The GauklerTrio tells fairy tales with the help of instruments, melodies and sound improvisation. There is a narrator, Nicole Wacker (soprano), and two instrumentalists: Santiago Bernal Montaña (cello) and Anna Srodecka (violin). The performances are aimed at children of all ages, who are invited to improvise and explore sounds with simple instruments and objects. The narrator can pause at any time in her story, and interact with the children. Interacting with the children not only creates space to improvise with the sounds, but also with the narrative: Should the children want to make different choices than the character in the fairy tale, new storylines can be developed ad hoc. There are many ways to perform these fairy tales in sound: They can be offered to school and kindergarten classes, in leisure time in libraries or small concert halls, online as interactive livestreams or maybe even in hospitals on children’s wards. Because as the name suggests, the GauklerTrio is very mobile and can set up camp wherever it is desired. This also gives the trio a flexibility that is indispensable in Corona times.
Fairy tales stand for long-lasting tradition and the bond between generations. Storytelling unites a community, takes on an important social role and is correspondingly important in crisis situations to cope with what is happening in the world. Music and sound, meanwhile, stimulates the imagination, has a comforting effect and creates intimacy among strangers in an audience. Intimacy that is missing in times like these.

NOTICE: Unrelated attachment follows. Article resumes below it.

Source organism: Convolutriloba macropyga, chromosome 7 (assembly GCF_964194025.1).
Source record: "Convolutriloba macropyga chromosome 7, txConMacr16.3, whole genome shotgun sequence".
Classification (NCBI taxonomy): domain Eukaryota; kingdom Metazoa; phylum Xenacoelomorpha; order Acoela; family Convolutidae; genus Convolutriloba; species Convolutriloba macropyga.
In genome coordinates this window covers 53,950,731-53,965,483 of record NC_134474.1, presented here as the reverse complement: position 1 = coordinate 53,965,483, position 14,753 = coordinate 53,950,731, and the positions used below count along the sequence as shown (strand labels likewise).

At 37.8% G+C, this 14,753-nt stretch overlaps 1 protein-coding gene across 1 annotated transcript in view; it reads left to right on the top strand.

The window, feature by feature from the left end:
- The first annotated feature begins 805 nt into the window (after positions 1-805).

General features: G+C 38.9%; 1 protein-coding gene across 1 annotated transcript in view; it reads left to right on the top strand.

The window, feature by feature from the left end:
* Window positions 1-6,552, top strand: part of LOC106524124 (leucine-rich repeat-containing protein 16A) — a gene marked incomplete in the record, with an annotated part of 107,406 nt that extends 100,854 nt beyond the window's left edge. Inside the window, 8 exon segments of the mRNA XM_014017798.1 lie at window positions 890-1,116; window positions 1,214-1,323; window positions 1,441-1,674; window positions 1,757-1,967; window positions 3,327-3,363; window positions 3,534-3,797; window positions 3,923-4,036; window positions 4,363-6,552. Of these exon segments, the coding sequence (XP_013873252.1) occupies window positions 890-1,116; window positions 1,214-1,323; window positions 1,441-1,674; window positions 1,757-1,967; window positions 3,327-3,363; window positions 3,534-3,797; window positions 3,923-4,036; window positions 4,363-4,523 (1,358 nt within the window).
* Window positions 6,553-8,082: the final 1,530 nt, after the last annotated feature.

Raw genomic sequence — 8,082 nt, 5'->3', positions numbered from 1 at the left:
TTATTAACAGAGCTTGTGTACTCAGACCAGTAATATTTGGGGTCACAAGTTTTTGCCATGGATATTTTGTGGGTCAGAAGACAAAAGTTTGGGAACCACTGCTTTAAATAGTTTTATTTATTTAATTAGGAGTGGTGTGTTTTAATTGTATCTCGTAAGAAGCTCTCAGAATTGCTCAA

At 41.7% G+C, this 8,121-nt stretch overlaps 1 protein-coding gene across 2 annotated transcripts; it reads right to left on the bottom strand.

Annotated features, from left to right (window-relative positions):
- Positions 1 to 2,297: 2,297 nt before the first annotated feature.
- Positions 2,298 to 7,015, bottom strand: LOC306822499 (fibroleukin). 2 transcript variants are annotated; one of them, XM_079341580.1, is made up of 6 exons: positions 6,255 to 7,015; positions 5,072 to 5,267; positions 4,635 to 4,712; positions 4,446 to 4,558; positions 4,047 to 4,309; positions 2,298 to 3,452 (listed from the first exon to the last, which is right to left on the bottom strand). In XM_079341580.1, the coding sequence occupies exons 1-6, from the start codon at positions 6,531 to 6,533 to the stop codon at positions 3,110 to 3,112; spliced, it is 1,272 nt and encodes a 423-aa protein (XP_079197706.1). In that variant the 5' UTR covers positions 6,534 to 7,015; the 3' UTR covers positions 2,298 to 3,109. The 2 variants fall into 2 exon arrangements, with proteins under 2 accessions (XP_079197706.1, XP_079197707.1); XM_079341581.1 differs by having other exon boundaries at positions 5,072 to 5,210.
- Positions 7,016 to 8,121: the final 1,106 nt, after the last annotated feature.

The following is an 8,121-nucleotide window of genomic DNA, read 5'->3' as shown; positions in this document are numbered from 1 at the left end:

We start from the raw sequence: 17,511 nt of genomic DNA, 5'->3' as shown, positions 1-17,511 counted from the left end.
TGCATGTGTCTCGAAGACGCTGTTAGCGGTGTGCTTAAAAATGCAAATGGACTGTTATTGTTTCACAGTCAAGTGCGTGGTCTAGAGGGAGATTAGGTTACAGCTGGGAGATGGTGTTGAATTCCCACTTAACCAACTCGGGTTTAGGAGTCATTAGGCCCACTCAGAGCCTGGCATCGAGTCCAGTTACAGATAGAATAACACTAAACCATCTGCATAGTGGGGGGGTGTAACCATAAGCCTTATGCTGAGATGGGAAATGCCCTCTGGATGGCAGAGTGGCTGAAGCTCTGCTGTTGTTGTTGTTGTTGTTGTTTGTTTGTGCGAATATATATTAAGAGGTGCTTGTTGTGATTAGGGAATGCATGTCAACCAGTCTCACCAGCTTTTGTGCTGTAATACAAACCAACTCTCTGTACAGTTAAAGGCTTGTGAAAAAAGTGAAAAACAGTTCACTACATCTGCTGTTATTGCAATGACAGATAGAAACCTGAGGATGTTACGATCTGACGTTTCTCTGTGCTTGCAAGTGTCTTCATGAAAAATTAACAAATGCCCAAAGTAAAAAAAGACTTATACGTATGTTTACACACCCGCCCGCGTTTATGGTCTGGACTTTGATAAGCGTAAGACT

Not only are children a very receptive audience for a concept that stimulates the imagination and blurs the lines between magic and reality, they are also much more sensitive (albeit resilient!) than one might assume. Accordingly, it was obvious to develop our own fairy tale to help children come to terms with the current Corona crisis. This is how the Covid fairy tale came about, written by Nicole Wacker, who has been writing stories and novels since she was a child. The story was to play a role in isolation and loneliness, fear and the difficulty of coping alone. It should tell how resilience and imagination triumph over crisis. How the true revolution against the crisis is joy, not struggle, resistance and anger. That may sound a bit naïve – but isn’t that exactly the point?
As mentioned earlier, the children are invited to sound improvisation, guided by the three musicians. However, there are always two stages in the plot of the fairy tale: One in which sounds are imitated and explored, and one in which the sounds awaken memories and feelings and become melodies. Santiago Bernal Montaña is not only a cellist but also a composer and he will also develop the music for the Covid fairy tale. His music has influences from Latin American folklore, jazz and modal music. He draws inspiration from everyday life stories and folk tales.
In this way, all three musicians bring their own unique treasure to the fairy tale.
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